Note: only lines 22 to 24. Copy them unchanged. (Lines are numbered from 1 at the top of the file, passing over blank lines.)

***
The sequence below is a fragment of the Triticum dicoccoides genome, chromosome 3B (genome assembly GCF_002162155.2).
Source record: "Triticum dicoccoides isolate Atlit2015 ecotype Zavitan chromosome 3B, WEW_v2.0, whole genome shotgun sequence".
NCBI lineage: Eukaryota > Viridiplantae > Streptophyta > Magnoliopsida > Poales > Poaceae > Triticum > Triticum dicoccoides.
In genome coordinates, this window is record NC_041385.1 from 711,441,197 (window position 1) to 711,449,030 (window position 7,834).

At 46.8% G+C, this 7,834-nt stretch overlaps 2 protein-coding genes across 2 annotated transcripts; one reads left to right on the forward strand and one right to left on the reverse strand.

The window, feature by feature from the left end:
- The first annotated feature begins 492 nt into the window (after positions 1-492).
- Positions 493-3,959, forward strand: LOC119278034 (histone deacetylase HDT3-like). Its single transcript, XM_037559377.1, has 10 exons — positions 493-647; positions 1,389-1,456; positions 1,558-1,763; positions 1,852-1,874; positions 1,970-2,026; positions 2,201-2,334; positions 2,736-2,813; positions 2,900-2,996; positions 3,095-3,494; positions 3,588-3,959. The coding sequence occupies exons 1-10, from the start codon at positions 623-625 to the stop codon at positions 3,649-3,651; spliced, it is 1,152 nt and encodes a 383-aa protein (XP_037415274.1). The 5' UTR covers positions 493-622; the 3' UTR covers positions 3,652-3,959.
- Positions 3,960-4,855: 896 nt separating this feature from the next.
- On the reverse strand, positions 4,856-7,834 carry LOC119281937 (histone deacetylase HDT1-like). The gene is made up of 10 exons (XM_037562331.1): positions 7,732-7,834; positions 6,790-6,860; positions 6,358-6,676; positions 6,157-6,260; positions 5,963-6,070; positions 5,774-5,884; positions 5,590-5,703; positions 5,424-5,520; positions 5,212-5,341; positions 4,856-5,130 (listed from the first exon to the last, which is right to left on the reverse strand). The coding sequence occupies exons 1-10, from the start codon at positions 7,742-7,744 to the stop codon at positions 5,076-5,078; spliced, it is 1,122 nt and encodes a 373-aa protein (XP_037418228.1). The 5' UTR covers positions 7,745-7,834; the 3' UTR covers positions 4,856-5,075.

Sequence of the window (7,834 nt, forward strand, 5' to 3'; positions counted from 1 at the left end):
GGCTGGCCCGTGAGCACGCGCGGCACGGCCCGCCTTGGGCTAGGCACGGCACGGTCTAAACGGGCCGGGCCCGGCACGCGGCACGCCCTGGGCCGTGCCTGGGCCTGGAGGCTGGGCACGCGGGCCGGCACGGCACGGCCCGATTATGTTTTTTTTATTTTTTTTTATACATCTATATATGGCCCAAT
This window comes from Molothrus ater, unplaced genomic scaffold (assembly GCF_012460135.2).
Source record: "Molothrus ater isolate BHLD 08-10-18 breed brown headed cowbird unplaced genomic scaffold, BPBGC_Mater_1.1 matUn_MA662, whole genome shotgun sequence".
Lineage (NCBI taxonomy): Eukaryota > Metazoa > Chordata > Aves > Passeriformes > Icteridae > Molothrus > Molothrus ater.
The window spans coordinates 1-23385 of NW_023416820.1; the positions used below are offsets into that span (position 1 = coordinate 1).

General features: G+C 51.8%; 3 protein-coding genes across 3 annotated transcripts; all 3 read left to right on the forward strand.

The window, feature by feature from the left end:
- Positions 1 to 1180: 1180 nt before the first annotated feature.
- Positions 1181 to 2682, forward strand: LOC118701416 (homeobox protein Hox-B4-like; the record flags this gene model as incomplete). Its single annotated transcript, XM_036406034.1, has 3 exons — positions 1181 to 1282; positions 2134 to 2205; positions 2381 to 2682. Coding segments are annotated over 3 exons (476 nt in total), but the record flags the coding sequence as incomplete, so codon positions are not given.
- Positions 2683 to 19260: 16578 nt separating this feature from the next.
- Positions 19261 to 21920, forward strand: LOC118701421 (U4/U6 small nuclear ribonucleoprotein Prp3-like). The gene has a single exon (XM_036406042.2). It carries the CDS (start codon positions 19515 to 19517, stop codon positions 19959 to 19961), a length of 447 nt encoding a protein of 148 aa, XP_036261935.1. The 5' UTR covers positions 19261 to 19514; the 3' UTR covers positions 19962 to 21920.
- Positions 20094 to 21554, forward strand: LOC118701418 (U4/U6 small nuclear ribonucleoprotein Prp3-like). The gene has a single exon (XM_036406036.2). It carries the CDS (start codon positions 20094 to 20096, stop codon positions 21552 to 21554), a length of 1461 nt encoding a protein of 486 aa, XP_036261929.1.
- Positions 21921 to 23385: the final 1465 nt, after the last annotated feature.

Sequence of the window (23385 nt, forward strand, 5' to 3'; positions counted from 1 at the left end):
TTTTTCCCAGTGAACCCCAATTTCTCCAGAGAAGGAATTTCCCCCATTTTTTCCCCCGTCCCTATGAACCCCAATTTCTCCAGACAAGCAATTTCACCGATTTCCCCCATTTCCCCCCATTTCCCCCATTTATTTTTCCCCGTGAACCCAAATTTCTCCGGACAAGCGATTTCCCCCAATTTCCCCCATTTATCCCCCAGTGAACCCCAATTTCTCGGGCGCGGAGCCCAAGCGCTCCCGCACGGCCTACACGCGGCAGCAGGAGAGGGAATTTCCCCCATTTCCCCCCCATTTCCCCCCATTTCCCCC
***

- Positions 19261 to 21920, forward strand: LOC118701421 (U4/U6 small nuclear ribonucleoprotein Prp3-like). The gene has a single exon (XM_036406042.2). It carries the CDS (start codon positions 19515 to 19517, stop codon positions 19959 to 19961), a length of 447 nt encoding a protein of 148 aa, XP_036261935.1. The 5' UTR covers positions 19261 to 19514; the 3' UTR covers positions 19962 to 21920.
- Positions 20094 to 21554, forward strand: LOC118701418 (U4/U6 small nuclear ribonucleoprotein Prp3-like). The gene has a single exon (XM_036406036.2). It carries the CDS (start codon positions 20094 to 20096, stop codon positions 21552 to 21554), a length of 1461 nt encoding a protein of 486 aa, XP_036261929.1.
- Positions 21921 to 23385: the final 1465 nt, after the last annotated feature.